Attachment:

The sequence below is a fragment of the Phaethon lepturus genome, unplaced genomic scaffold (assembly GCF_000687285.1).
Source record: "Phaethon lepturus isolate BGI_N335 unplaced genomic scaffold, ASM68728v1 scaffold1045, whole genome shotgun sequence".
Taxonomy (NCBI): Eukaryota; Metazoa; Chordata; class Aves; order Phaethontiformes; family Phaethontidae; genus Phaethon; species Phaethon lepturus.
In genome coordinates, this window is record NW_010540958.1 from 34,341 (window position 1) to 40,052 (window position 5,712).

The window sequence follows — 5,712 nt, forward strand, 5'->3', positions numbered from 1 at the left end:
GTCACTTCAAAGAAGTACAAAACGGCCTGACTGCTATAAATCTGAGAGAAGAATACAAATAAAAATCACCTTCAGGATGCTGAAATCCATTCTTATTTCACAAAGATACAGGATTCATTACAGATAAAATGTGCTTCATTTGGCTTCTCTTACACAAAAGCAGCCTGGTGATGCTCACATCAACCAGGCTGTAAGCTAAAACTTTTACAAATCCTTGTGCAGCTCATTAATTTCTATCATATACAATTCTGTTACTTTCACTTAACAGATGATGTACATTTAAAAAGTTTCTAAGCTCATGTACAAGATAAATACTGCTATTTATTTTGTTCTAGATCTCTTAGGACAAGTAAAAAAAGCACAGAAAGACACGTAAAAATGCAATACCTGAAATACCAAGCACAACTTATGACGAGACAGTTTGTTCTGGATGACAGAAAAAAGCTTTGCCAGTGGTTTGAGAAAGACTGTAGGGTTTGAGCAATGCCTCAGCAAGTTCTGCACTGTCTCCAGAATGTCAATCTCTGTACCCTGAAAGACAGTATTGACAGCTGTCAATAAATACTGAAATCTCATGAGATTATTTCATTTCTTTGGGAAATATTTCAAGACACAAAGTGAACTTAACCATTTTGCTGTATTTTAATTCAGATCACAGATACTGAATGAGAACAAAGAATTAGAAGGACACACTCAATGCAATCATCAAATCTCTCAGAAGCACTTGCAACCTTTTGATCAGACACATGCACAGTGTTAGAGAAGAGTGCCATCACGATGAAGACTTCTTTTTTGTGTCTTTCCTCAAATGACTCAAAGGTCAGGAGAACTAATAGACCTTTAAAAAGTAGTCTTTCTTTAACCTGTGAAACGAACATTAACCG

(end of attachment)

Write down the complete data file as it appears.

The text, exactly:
The sequence below is a fragment of the Phaethon lepturus genome, unplaced genomic scaffold (assembly GCF_000687285.1).
Source record: "Phaethon lepturus isolate BGI_N335 unplaced genomic scaffold, ASM68728v1 scaffold1045, whole genome shotgun sequence".
Taxonomy (NCBI): Eukaryota; Metazoa; Chordata; class Aves; order Phaethontiformes; family Phaethontidae; genus Phaethon; species Phaethon lepturus.
In genome coordinates, this window is record NW_010540958.1 from 34,341 (window position 1) to 40,052 (window position 5,712).

The window sequence follows — 5,712 nt, forward strand, 5'->3', positions numbered from 1 at the left end:
GTCACTTCAAAGAAGTACAAAACGGCCTGACTGCTATAAATCTGAGAGAAGAATACAAATAAAAATCACCTTCAGGATGCTGAAATCCATTCTTATTTCACAAAGATACAGGATTCATTACAGATAAAATGTGCTTCATTTGGCTTCTCTTACACAAAAGCAGCCTGGTGATGCTCACATCAACCAGGCTGTAAGCTAAAACTTTTACAAATCCTTGTGCAGCTCATTAATTTCTATCATATACAATTCTGTTACTTTCACTTAACAGATGATGTACATTTAAAAAGTTTCTAAGCTCATGTACAAGATAAATACTGCTATTTATTTTGTTCTAGATCTCTTAGGACAAGTAAAAAAAGCACAGAAAGACACGTAAAAATGCAATACCTGAAATACCAAGCACAACTTATGACGAGACAGTTTGTTCTGGATGACAGAAAAAAGCTTTGCCAGTGGTTTGAGAAAGACTGTAGGGTTTGAGCAATGCCTCAGCAAGTTCTGCACTGTCTCCAGAATGTCAATCTCTGTACCCTGAAAGACAGTATTGACAGCTGTCAATAAATACTGAAATCTCATGAGATTATTTCATTTCTTTGGGAAATATTTCAAGACACAAAGTGAACTTAACCATTTTGCTGTATTTTAATTCAGATCACAGATACTGAATGAGAACAAAGAATTAGAAGGACACACTCAATGCAATCATCAAATCTCTCAGAAGCACTTGCAACCTTTTGATCAGACACATGCACAGTGTTAGAGAAGAGTGCCATCACGATGAAGACTTCTTTTTTGTGTCTTTCCTCAAATGACTCAAAGGTCAGGAGAACTAATAGACCTTTAAAAAGTAGTCTTTCTTTAACCTGTGAAACGAACATTAACCG